This is a story about the land where I grew up. I hiked this trail with my family many, many times as a child, and it was my father, also a native-born Lancastrian, who told me this tale.
If you follow the trail in the photo above, the woods will become denser and denser, more and more beautiful. After a mile or two, you will find yourself at a great rock cliff, overlooking the Susquehanna River far below. This is Chickie's Rock. The name comes the Susquehannock (an Iroquois tribe) name for the area, "Ka'ot'sch'ie'ra" (which was Anglicized, by way of German, to "Chiquesalunga"), which means "crayfish point". It is among the largest and most beautiful glacial anticlines on the east coast (or so I'm told). Here is the legend of the place, as my father told it to me when I was little. I do not know the provenance of this myth. It's possible my father just made it up, but more likely he embroidered and adapted it from a story he heard while growing up, as I have done here. I've heard similar tales from several other Lancastrians, but most have not heard it. My father was a prolific storyteller, so it is possible (though I think unlikely) they also heard it (second or third hand) from him.
Once upon a time, when Europeans were first moving into the area, a hunter named Johann become lost in the woods. Hungry and afraid, Johann wandered for two days, until suddenly his dog bolted off into the woods. Johann gave chase. As he ran, all of a sudden, the trees gave way, and there, on a magnificent cliff overlooking the river, was his dog, curled up at the feet of the most beautiful woman Johann had ever seen. She was tall and strong, with skin the color of clay and lustrous hair the blue black of winter midnight. She turned, and, seeing Johann's straits, she invited him to her fire and gave him water and blueberries. The woman too was struck; this man so unlike any she had ever know had appeared out of the woods as if by magic!
He spoke no Susquehannock, and she no Detisch, but they found a way to communicate. The next morning, the young woman led Johann back to his camp. For his part, he could not get the young woman out of his head, and after a week went by, he ventured out to the secluded cliff they had shared. Much to his surprise, he found her waiting for him! From then on, they met every few nights. Over time, they learned each other's language, and the woman, whose name was Chickie, took Johann back to meet her tribe, including her father, the chief, who was not best pleased at this turn of events, and forbade her to see him again. But, of course, she did. Months past, and Chickie's belly began to grow full like she had swallowed the moon.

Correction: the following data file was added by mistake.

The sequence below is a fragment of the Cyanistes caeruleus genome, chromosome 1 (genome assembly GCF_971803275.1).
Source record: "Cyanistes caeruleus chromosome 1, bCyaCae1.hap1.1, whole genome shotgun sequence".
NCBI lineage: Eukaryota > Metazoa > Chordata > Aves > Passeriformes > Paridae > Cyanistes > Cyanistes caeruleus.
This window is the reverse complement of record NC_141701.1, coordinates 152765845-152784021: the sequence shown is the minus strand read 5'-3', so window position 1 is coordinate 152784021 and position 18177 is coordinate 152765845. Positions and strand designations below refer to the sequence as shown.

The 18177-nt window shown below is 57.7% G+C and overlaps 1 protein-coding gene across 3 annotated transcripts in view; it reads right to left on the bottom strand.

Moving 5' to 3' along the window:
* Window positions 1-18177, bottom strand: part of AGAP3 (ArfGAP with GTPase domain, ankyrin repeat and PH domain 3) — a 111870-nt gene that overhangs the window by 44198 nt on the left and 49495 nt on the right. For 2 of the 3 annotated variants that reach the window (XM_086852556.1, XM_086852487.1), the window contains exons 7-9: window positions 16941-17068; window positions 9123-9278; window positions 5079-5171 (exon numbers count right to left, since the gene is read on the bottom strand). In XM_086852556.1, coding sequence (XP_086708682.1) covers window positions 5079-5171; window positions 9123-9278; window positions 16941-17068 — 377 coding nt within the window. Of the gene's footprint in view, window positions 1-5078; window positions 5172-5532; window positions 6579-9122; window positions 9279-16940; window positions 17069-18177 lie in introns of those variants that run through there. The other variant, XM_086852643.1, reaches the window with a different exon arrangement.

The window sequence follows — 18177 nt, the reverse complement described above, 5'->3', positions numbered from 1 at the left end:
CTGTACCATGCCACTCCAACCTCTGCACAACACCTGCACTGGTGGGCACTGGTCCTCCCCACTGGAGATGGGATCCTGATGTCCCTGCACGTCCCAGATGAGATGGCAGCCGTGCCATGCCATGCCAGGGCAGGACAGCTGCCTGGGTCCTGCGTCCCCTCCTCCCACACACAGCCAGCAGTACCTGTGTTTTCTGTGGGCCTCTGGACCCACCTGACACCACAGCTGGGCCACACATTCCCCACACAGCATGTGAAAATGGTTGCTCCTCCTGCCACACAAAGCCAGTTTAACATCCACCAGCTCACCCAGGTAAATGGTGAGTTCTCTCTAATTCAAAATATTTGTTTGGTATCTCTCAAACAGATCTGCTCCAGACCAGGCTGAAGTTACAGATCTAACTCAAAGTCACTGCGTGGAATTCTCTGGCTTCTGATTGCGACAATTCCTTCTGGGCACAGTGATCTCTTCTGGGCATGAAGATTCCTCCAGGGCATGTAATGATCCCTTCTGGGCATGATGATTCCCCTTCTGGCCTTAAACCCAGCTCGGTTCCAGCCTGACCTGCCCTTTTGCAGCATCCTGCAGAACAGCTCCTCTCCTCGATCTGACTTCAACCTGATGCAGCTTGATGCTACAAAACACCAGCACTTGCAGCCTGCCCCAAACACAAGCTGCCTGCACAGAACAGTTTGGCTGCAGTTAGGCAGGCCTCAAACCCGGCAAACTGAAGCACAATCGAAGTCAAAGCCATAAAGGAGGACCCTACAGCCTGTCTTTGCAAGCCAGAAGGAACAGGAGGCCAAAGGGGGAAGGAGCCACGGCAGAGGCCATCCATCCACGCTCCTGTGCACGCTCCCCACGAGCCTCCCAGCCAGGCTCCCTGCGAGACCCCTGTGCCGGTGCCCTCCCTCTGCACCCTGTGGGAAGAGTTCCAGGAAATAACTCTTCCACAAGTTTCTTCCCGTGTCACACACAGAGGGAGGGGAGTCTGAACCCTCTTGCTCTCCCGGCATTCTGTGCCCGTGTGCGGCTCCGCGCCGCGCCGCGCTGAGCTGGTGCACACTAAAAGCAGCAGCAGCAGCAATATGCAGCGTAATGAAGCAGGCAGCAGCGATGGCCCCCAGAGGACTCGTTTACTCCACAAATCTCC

The chief was furious! In a fit of rage, he killed Johann. Chickie, mad with grief, ran into the woods. The woods tried to stop her; trees lowered their branches into her path, brambles grabbed at her clothes, stones rolled themselves under her feet, but Chickie could not be stopped. She leaped over the stones and ducked under the branches. She ran so hard she did not notice the bramble cuts that covered her. Arriving at the cliff, her special magical cliff, she flung herself over it, hoping to join Johann in the Land Below. If her love was dead, why live anymore?
And yet, and yet, the woods would not permit so beautiful and devoted a daughter to die on the rocks. As she fell, she felt herself melting and dissipating. Slowly, slowly, Chickie and her baby turned into a cloud. To this day, if you look out into the sky, you can her still, hanging above the river, reaching down with her sweet rain to caress Johann's bones.